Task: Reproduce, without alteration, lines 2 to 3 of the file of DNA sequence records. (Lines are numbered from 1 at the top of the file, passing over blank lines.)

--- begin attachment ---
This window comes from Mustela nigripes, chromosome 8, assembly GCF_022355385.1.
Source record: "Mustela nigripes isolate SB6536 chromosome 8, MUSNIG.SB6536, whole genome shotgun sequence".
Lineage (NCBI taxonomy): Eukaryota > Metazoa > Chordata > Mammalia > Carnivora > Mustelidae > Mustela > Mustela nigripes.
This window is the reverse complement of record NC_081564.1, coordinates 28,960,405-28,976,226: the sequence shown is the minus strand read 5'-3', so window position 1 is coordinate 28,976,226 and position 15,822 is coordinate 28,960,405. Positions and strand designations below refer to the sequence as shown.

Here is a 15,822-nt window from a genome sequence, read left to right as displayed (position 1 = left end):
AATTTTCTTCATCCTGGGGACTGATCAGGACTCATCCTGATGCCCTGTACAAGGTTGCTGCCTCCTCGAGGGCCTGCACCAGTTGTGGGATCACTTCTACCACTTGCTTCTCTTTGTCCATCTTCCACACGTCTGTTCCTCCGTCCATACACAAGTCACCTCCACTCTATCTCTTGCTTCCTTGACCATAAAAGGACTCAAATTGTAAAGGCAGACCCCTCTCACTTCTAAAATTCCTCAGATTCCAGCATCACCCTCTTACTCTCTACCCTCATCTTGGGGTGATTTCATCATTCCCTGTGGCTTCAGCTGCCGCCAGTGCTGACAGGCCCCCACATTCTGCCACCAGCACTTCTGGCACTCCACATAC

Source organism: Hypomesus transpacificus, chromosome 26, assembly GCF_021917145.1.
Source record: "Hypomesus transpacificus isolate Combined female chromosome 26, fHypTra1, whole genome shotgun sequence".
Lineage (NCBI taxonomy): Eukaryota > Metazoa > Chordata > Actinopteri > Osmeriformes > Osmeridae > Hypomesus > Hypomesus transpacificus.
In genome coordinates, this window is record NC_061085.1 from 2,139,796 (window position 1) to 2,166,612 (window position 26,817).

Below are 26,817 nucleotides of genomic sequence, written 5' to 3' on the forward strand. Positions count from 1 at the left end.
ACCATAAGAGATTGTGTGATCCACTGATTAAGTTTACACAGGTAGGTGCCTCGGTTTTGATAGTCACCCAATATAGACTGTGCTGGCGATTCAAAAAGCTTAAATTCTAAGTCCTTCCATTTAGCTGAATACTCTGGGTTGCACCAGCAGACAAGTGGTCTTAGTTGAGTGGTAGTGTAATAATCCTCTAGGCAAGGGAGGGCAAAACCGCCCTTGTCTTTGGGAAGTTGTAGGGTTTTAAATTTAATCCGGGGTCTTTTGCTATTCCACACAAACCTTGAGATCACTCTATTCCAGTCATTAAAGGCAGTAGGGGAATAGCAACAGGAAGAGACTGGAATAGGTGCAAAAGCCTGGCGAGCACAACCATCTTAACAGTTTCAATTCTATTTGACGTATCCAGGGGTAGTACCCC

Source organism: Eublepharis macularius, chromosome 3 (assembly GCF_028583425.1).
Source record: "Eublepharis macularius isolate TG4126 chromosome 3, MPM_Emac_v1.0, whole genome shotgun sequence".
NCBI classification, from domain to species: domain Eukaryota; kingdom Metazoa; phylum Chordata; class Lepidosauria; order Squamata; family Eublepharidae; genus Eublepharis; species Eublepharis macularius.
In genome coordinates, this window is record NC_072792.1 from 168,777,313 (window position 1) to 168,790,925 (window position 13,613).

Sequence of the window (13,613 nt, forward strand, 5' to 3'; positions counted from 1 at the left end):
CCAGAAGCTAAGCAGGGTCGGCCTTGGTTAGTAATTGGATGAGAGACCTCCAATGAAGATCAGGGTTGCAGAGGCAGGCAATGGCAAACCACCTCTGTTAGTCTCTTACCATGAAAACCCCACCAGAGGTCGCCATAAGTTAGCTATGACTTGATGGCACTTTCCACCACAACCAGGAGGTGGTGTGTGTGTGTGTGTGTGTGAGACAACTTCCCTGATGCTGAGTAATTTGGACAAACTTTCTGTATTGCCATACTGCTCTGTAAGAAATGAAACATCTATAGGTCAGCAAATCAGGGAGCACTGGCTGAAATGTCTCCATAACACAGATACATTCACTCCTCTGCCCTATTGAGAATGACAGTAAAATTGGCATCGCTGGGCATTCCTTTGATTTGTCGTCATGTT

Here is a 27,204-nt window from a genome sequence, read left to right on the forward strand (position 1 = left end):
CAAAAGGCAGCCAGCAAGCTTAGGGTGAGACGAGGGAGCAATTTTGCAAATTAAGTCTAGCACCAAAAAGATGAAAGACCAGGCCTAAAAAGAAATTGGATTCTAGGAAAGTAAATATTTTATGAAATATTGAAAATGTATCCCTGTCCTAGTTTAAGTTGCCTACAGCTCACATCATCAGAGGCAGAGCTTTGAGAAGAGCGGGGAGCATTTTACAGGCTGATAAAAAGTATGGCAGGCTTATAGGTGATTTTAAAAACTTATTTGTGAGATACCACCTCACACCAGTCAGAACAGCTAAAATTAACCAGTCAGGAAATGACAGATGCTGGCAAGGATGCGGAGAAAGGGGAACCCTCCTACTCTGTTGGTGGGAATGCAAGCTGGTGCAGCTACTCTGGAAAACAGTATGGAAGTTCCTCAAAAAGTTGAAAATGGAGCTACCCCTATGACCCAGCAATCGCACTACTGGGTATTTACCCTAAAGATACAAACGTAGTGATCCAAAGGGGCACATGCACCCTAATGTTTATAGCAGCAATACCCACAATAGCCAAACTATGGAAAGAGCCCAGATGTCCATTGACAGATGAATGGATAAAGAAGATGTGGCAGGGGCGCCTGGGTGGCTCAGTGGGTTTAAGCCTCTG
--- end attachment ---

Source record: "Mustela nigripes isolate SB6536 chromosome 8, MUSNIG.SB6536, whole genome shotgun sequence".
Lineage (NCBI taxonomy): Eukaryota > Metazoa > Chordata > Mammalia > Carnivora > Mustelidae > Mustela > Mustela nigripes.